Thursday, 28 February 2013

Around the Somerset Levels

With the absence of good weather here at the moment, I'm posting my wanderings around various parts of the Somerset Levels a few weeks ago. No wonderful shots particularly, but it was a lovely blue sky day which is what I've been missing!

Catcott Lows is a Somerset Wildlife Trust Reserve (I think) which boasts a reasonable hide overlooking wet meadowland. This dries out in the summer but is at its best right now. 
The ducks weren't playing ball on that day, they stayed pretty distant. Ok for using a scope, but not for my camera! There were Wigeon, Teal, Shoveler and the odd Pintail.
 There's a nice view over to Glastonbury Tor from the hide.
Enough of distant Ducks. Onward to Tealham an Tadham moors. This is another area of wet meadowland which hosts a few breeding Lapwing and Redshank, though they're both decreasing fast! In the distance are the start of the Mendip Hills.
I did come across some Lapwings that weren't 1/2 a mile away, though they always seemed to be slightly behind a tuft of grass! (-:
It was lovely to stand and watch them do their crazy dancing flights with their wonderful pew-it calls.
After leaving the moors, I went on to Ham Wall RSPB reserve. Here I twitched the Pied-billed Grebe that had been reported there a few days previously. 
While there I managed a dodgy shot of a lovely male Marsh Harrier hunting over the reeds. (the Grebe was way too distant to try for a shot of that).
 My final stop of the day was at Westhay National Nature Reserve where the reserve is gradually being enlarged from old peat diggings.
I'll finish this post with two dodgy photos I'm afraid. One of a female Kestrel searching for food from a handy phone wire and a Redwing flitting along the hedgerow in front my of my car.
 I'll be off to Cornwall at the weekend for a few days birdingwith friends, so hopefully I'll be able to post about that when I get back later next week.

Sunday, 24 February 2013

Ramblings at Rodden Reserve

Here are some photos I took over a couple of days down at my local reserve which I help manage.

It was that time of year to check over and clean out the next boxes in time for spring. Here's our chairman Mick cleaning out a open type box suitable for Robins or Flycatchers.
Some of the bird boxes are up higher and so I went up the ladder to check out the next one. This with a hole at the front suitable for various members of the Tit family.
 A frosty path leading to the end of the Reserve. Beyond is pastureland for cows.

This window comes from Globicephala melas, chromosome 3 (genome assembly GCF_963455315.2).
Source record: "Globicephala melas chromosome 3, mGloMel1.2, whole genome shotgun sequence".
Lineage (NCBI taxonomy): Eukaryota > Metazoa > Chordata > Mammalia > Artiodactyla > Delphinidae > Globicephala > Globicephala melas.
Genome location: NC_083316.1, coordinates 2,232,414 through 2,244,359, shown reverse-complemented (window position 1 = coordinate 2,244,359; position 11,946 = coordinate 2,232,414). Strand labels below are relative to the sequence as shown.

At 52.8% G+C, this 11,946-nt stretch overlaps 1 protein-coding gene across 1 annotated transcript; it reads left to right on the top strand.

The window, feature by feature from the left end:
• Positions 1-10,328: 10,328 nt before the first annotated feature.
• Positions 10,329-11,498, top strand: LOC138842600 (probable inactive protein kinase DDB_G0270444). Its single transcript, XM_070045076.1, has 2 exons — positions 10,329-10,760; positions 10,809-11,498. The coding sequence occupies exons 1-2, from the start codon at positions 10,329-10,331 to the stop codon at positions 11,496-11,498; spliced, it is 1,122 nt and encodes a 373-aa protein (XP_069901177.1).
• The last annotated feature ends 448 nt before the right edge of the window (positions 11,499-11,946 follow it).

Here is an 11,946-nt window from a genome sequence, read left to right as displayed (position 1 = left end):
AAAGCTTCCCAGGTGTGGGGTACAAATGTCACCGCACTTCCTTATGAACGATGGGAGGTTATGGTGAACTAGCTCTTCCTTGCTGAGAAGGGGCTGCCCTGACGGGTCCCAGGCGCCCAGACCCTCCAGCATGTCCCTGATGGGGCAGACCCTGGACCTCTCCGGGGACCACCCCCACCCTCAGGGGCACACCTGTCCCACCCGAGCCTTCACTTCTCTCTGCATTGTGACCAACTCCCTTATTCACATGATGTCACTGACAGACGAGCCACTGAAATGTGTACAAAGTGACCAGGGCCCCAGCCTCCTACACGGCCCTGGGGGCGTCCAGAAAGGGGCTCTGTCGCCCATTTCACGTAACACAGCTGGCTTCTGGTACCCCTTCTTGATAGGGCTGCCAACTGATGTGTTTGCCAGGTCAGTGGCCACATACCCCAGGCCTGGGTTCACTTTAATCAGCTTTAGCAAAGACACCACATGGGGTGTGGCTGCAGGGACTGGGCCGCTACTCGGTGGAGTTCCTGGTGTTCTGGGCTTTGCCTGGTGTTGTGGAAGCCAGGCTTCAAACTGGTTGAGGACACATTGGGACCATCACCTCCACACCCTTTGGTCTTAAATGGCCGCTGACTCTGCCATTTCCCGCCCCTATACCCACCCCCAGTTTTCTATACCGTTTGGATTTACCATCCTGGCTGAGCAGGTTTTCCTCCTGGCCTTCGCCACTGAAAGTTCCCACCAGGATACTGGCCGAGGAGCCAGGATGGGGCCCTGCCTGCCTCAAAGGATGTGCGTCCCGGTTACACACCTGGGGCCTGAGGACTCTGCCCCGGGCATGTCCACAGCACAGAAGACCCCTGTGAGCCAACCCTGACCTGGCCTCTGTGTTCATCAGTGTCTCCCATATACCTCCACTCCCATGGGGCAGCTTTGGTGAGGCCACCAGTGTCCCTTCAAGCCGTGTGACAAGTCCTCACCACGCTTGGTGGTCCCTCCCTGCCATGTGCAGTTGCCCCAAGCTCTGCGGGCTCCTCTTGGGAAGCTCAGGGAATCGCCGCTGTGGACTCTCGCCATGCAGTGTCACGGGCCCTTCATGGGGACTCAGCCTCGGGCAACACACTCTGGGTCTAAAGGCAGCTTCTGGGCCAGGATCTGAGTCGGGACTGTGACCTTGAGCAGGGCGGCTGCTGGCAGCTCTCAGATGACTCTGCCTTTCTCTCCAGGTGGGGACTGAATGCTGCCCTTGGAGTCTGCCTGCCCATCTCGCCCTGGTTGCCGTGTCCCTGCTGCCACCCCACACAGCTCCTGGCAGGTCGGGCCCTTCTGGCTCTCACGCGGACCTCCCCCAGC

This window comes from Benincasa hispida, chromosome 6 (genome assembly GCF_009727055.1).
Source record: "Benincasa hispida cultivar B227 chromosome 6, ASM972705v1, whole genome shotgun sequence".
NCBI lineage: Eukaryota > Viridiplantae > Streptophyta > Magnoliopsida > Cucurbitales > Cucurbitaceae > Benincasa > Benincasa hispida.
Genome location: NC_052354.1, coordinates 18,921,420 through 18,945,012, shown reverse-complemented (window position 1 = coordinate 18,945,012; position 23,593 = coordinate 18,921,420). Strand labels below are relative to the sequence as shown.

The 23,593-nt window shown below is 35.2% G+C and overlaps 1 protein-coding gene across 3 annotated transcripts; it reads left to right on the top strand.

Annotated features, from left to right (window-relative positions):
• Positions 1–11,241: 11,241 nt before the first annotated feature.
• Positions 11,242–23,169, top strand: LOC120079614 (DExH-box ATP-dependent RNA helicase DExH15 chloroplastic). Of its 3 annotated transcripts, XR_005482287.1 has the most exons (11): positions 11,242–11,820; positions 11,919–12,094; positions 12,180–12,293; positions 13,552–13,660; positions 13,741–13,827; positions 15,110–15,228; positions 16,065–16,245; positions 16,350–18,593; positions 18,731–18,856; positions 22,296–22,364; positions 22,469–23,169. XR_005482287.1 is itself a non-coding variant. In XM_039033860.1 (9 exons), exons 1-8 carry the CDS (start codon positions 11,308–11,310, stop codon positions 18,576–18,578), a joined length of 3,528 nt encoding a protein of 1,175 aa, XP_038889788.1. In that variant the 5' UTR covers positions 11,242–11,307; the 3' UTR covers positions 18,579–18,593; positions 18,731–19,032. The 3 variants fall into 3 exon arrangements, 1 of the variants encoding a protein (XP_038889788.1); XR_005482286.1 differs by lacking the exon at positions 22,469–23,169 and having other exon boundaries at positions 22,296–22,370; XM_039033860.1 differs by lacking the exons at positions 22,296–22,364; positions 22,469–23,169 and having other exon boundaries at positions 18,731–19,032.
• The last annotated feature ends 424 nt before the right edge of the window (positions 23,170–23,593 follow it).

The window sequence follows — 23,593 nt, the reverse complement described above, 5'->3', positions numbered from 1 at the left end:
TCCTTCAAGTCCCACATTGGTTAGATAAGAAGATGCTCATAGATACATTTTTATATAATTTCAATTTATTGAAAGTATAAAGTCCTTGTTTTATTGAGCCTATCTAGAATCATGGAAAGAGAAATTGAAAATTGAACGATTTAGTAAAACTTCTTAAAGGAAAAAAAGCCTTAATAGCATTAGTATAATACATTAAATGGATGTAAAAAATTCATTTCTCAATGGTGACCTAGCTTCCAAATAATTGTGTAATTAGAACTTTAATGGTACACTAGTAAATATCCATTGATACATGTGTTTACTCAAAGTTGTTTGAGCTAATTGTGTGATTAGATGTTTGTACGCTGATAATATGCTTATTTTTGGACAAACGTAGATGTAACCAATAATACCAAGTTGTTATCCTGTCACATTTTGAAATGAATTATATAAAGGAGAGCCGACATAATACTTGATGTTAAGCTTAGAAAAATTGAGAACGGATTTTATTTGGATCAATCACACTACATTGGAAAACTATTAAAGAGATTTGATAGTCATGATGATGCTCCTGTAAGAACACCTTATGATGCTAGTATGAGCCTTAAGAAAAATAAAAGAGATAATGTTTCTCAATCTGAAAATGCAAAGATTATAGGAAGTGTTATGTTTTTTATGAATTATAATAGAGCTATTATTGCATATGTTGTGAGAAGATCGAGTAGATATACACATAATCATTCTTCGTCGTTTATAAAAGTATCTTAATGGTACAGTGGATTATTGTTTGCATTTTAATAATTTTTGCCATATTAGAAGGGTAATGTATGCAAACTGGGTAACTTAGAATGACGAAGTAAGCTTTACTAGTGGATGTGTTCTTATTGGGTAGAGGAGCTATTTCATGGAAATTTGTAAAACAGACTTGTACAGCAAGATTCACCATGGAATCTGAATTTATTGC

I was chuffed to find a group of Lesser Redpolls feeding on one of their favourite foods, the seeds of the Alder tree.  The only trouble was that the tree was across the River Frome, so these shots were taken from a distance and are heavily cropped. 
There are signs that spring is on the way. The Pussy Willow (Salix cuprea) is just starting to show.
The Hazel catkins have been out a while but are still giving a good display. I love the sunlight showing through them here.
Winter is still very much with us though and the skeletal Teasel plants are obvious at this time of year. In the early morning mist.......
I can almost never pass Bullrushes without taking a photo. (-:
I'll end with a couple of general shots from around the Reserve. The one below is a smaller lake area closer to the supermarket. I don't often walk around this part. 
The main lake looking towards my favourite part of the Reserve. 

Thursday, 21 February 2013

Edford Woods

Edford Wood is a private wood that is managed by the Somerset Wildlife Trust. Each year, part of it is opened up to the public from February to May so that people can enjoy the spectacle of the wild daffodils and bluebells here. I thought I'd visit a bit earlier this year to see whether the wild daffodils are up yet. Here's  what I saw as I ambled around the loop walk.

This wood is situated in a valley and always seems like quite a damp wood to me. There are lots of moss covered trees and stumps and logs throughout the whole wood. 
Apart from wanting to see if the daffodils were up yet, I was also on the lookout for Dipper while walking along the Mells stream that runs through the wood. Unfortunately it was running quite high and muddy so I wasn't in luck on this occasion.
There was evidence that the daffs were on their way, but really only just emerging. Another few weeks and I'll come back for the full spectacle.
There were some flowers out. The ever dependable Snowdrops, showing the first signs of spring.

I noticed a couple of fungi as I walked around. These Elf Caps were hard to miss with their brilliant red cups surrounded by the lush moss.
Elf Caps grow on decaying branches and logs on damp woodland floors. The fruit is usually produced during the winter and early spring.
The next fungi was something I'd never come across before. It was attached to a fallen Birch tree. So, when I got home, I put up a couple of photos of it on Somerset Wildlife Trust's facebook page to see if anyone could help with the ID. They soon came back with an answer. It a Birch Bracket (Piptoporus betulinus). Betula is the Latin name for Birch. 
This fungi was approximately 9 to 10 inches across and around 1.5 inches thick.
According to one of the people who ID'd the fungi, one of the uses in the past was as a blade stropper.  I need to get myself a decent fungi book!
I wasn't doing very well with birds as I walked around, but towards the end of my walk, an obliging Treecreeper performed for me while searching out food on a mossy tree trunk. 
On the way back to the entrance of the reserve, I pass a stagnant pond. I liked the reflection on the still water.
I'll look forward to coming back to this peaceful wood in a few weeks time to see the daffodils and anything else that has popped up in the meantime!